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Snow Crash, Neal Stephenson, Bantam Spectra, 1992, 470 pp.

Stephenson's celebrated novel deserves all of the encomia that it has received. Not only does Stephenson crank out the high-concept science fiction that makes genre freaks so happy, he is riotously funny and throws literary caution to the winds. The irony is that this is the mark of his success. The writing in Snow Crash is more than a little demented -- you could call the prose purple if you had no sense of humour. But the lengths that Stephenson has to go in order to get this kind of reaction neatly illustrate the dilemma of a new writer. For example, Bester has been there for forty years, and it's still just as hard to top his work. And that's just one writer among many in the pantheon of thoughtful, well-written or plain gonzo science fiction. Stephenson might be clumsy with his infodumps but he is one of the canniest writers in the business.

Snow Crash tells the story of Hiro and Y.T. Hiro, a thirty-year old hacker and sword-fighter, delivers pizza for the Mafia, which, in the future, is not quite the same business as it is now, as we discover in the amped-up opening sequence. Y.T., a teenage girl and thrasher extraordinaire, helps him out in a pizza delivery gone wrong, and thus a partnership is born. Hiro is out to solve the problem of Snow Crash, a new drug on the market which causes most people to lose the ability to speak anything except nonsense syllables. However, Snow Crash causes hackers to go into a coma or die. Where is this drug coming from? Y.T., who becomes friends with Uncle Enzo of the Mafia because of the pizza incident, has her own angle on the problem, as she runs deliveries and gathers intel. Stephenson includes virtual reality, ancient Sumerian history, motorcycle chases, gunfights and swordplay, and a ton of nastily hilarious insights into the bizarre America of the future. Stephenson also writes some amazing setpieces. Here are a few to jog the memory or to watch for if this is your first time through the book: fighting with Raven in the bamboo patch and discovering why the Enforcers are protecting him; Y.T. breaking out of Fedland; convincing the pirates with Reason; and the final scene in the auditorium full of hackers.

Hiro is taken straight out of the book of standard sf heroes, and thus his name, Hiro Protagonist (first name in full being Hiroako). He's the man with the heart of a boy who has been around for a long time in the genre, and he goes through his own rite of passage into adulthood. Stephenson is too smart to write this straight up, thus the name of course, and thus Hiro's partner, Y.T. It says something sad about our culture, and not just the ghetto of science fiction, that a strong female role is so refreshing and unique. Y.T. is a trash-talking, arrogant youngster who steals every scene that she's in. For example, when she arrives at the Mafia's local HQ to deliver a package to Uncle Enzo (who is the leader of the Family's entire operation), here is what she says as she pulls up at high velocity on her plank: "'Y.T.,' she says. 'Young, fast, and female. Where the fuck's Enzo?'" (165). The ensuing conversation between Y.T. and Enzo is one of the most interesting in the book, as they agree on many issues and bond as friends.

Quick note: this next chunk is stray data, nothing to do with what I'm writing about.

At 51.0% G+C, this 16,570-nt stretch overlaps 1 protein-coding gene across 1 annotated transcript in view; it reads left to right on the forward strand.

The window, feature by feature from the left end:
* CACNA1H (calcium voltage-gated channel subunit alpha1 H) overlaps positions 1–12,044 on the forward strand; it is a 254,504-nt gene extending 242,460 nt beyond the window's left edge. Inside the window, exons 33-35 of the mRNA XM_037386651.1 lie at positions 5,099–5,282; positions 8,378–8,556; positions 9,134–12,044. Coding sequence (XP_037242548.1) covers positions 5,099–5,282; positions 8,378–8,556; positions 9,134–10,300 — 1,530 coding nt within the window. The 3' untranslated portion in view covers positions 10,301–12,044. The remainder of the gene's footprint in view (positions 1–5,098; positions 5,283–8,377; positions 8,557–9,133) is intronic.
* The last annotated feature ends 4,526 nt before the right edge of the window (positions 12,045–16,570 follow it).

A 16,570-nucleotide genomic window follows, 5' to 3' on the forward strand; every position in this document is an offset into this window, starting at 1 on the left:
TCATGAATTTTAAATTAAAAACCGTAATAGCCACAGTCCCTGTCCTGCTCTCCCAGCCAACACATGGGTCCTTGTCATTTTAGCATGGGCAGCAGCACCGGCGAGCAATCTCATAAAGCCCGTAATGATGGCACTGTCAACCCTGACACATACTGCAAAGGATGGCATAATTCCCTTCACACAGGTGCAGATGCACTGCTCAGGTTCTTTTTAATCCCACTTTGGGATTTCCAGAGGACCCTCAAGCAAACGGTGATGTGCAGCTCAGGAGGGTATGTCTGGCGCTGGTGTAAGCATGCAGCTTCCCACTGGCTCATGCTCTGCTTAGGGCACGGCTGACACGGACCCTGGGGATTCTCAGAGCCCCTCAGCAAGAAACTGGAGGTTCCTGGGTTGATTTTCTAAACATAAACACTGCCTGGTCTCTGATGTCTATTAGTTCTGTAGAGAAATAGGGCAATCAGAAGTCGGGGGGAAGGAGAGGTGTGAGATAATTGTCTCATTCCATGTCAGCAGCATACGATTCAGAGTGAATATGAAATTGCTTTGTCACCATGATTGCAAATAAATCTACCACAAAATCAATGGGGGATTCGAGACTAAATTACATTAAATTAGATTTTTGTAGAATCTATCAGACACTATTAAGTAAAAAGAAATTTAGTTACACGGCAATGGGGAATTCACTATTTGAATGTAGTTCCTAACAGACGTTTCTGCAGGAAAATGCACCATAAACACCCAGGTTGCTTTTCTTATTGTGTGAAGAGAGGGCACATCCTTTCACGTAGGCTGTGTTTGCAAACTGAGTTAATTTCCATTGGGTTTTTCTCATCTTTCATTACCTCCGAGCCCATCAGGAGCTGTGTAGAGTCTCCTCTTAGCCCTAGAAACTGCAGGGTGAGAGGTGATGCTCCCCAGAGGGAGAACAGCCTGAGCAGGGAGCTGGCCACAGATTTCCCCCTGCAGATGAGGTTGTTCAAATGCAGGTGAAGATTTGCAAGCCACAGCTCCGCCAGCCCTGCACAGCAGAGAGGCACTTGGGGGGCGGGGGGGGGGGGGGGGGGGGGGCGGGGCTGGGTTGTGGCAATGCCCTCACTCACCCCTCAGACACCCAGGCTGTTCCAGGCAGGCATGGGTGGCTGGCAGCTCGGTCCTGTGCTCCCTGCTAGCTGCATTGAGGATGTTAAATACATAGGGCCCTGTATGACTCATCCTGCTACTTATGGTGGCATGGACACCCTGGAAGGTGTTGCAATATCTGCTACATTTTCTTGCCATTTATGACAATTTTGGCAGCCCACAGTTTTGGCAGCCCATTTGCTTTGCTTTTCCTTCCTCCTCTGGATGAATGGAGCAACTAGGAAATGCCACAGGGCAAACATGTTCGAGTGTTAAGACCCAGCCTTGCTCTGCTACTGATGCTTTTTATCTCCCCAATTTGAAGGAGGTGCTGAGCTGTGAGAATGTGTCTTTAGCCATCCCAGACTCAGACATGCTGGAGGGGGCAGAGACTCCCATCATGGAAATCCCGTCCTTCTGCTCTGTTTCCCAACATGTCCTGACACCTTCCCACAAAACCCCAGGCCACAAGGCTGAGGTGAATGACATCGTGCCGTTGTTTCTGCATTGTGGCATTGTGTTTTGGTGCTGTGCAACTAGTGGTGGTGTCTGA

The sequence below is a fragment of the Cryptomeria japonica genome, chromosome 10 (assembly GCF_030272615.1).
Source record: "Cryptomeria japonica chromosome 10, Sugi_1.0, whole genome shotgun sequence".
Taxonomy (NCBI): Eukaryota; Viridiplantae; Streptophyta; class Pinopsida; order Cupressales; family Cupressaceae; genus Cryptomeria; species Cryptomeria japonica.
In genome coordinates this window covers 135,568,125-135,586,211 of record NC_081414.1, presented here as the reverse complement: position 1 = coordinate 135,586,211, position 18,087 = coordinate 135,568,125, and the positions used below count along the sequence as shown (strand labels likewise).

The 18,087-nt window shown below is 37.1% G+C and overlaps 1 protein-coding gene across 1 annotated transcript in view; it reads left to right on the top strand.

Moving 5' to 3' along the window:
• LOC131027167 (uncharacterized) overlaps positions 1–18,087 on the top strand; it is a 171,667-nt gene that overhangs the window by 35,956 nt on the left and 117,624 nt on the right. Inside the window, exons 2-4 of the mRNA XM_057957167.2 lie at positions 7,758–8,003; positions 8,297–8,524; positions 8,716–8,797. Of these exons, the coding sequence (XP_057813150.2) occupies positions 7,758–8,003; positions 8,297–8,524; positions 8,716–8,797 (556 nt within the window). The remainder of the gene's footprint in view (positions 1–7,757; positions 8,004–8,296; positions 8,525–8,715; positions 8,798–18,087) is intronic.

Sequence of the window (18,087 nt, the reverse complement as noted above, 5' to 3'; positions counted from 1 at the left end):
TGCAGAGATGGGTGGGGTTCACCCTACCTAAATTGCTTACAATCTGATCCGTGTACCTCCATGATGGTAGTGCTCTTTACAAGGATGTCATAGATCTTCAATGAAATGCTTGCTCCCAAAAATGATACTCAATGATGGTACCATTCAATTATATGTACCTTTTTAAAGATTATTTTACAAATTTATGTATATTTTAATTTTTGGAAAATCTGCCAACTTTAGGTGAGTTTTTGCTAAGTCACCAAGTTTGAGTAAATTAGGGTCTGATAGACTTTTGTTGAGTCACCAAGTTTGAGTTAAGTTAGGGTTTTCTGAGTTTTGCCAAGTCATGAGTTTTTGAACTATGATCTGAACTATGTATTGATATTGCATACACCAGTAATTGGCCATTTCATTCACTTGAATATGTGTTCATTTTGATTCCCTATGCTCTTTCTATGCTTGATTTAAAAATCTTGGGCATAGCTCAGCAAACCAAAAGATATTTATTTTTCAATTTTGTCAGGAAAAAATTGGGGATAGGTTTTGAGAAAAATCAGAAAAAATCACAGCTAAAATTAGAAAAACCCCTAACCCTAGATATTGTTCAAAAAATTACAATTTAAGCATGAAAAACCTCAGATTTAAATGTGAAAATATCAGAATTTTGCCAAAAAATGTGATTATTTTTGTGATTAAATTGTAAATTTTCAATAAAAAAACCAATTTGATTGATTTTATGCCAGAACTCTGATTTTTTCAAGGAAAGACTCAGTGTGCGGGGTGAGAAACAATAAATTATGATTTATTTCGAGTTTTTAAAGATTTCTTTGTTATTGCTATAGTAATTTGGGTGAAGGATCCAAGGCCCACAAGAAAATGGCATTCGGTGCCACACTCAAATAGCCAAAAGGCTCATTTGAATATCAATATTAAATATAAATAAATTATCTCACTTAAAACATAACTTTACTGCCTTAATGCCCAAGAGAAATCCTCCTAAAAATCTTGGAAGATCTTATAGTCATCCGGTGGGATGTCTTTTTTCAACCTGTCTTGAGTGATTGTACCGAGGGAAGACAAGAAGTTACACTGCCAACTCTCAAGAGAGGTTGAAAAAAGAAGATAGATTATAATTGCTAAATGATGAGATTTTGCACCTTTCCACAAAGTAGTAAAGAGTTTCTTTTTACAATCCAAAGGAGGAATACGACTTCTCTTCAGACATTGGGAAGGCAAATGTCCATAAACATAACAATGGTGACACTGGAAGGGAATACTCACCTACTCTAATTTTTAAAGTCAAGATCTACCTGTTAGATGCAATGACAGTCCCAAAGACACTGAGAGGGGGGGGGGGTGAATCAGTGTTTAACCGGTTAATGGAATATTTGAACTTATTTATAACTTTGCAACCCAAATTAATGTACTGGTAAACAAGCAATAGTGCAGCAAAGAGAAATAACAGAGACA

I have called Stephenson's prose demented, so I need to provide some back up for my argument. How's this for over the top:

When they get closer to the overpass, it becomes a lost cause trying to drive at all, the thrashers are so thick and numerous. It's like putting on crampons and trying to walk through a room full of puppies. (120)

One of Stephenson's favourite points of reference is a 747, mainly for its speed and size; first he uses it to talk about the amount of data being transferred via the Metaverse, and later to describe the sound caused by a security feature on Y.T.'s plank: "It's -- my God -- like you stretched a tarp across a stadium to turn it into a giant tom-tom and then crashed a 747 into it" (314). And if you want your gore served up nice and bloody, Stephenson one-ups just about everyone in the field. The aforementioned scene with the pirates and Reason has some extreme carnage, but often Stephenson writes violence with the wackiest perspective. Here is a quotation from Y.T.'s escape from the Fed building, as she has activated an electrical personal security device:

Both of them hit the floor like a sack of rabid cats. There's only one of these guys left, and he's reaching under his jacket for something. She takes one step toward him, swings her arm around, and the end of the loose manacle strokes him in the neck. Just a caress, but it might as well be a two-handed blow from Satan's electric ax handle. (311)

After a passage like this, you can either shake your head in dismissal and disgust, or laugh with pure glee.

I admit that I was in the dismissal camp the first time I read Snow Crash. When I came to it again, I must have been in the right mood because I enjoyed it beginning to end, apart from one or two small fillips. As I said in the introduction, Stephenson has trouble conveying background information in digestible parcels. Especially bad is the passage near the end where Hiro has to explain the entire plot of the book to Enzo, Mr. Lee, and Ng. Although the book is enjoyable at a purely superficial level, with its prose and high-gloss narrative momentum, it is also nice to understand why things are going on. Stephenson turns out to have some serious concerns, and for the most part he conveys them in a flawless and fascinating manner.

Last modified: April 7, 2000

Copyright © 2000 by James Schellenberg (

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